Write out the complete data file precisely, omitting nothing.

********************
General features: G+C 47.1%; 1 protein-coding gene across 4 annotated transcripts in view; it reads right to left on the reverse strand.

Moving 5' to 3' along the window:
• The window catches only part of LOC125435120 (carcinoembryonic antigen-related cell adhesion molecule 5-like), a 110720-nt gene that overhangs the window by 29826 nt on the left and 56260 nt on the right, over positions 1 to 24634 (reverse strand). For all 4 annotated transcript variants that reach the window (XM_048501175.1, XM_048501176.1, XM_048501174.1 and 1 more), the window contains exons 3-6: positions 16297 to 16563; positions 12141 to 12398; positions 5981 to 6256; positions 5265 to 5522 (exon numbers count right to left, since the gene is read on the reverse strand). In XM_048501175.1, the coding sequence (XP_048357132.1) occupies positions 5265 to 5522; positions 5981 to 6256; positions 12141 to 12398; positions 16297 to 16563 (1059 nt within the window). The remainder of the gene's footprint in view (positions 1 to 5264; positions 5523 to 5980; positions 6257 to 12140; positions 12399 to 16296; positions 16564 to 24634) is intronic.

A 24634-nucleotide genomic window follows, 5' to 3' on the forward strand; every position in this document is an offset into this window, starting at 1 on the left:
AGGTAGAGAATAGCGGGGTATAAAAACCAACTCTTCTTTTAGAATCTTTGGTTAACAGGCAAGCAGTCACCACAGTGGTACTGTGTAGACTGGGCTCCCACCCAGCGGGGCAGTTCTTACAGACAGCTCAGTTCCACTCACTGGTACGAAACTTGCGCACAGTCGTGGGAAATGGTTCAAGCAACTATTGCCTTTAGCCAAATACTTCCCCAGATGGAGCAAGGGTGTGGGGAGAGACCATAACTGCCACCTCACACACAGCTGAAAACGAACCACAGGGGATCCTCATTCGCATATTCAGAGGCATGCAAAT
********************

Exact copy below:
General features: G+C 47.1%; 1 protein-coding gene across 4 annotated transcripts in view; it reads right to left on the reverse strand.

Moving 5' to 3' along the window:
• The window catches only part of LOC125435120 (carcinoembryonic antigen-related cell adhesion molecule 5-like), a 110720-nt gene that overhangs the window by 29826 nt on the left and 56260 nt on the right, over positions 1 to 24634 (reverse strand). For all 4 annotated transcript variants that reach the window (XM_048501175.1, XM_048501176.1, XM_048501174.1 and 1 more), the window contains exons 3-6: positions 16297 to 16563; positions 12141 to 12398; positions 5981 to 6256; positions 5265 to 5522 (exon numbers count right to left, since the gene is read on the reverse strand). In XM_048501175.1, the coding sequence (XP_048357132.1) occupies positions 5265 to 5522; positions 5981 to 6256; positions 12141 to 12398; positions 16297 to 16563 (1059 nt within the window). The remainder of the gene's footprint in view (positions 1 to 5264; positions 5523 to 5980; positions 6257 to 12140; positions 12399 to 16296; positions 16564 to 24634) is intronic.

A 24634-nucleotide genomic window follows, 5' to 3' on the forward strand; every position in this document is an offset into this window, starting at 1 on the left:
AGGTAGAGAATAGCGGGGTATAAAAACCAACTCTTCTTTTAGAATCTTTGGTTAACAGGCAAGCAGTCACCACAGTGGTACTGTGTAGACTGGGCTCCCACCCAGCGGGGCAGTTCTTACAGACAGCTCAGTTCCACTCACTGGTACGAAACTTGCGCACAGTCGTGGGAAATGGTTCAAGCAACTATTGCCTTTAGCCAAATACTTCCCCAGATGGAGCAAGGGTGTGGGGAGAGACCATAACTGCCACCTCACACACAGCTGAAAACGAACCACAGGGGATCCTCATTCGCATATTCAGAGGCATGCAAAT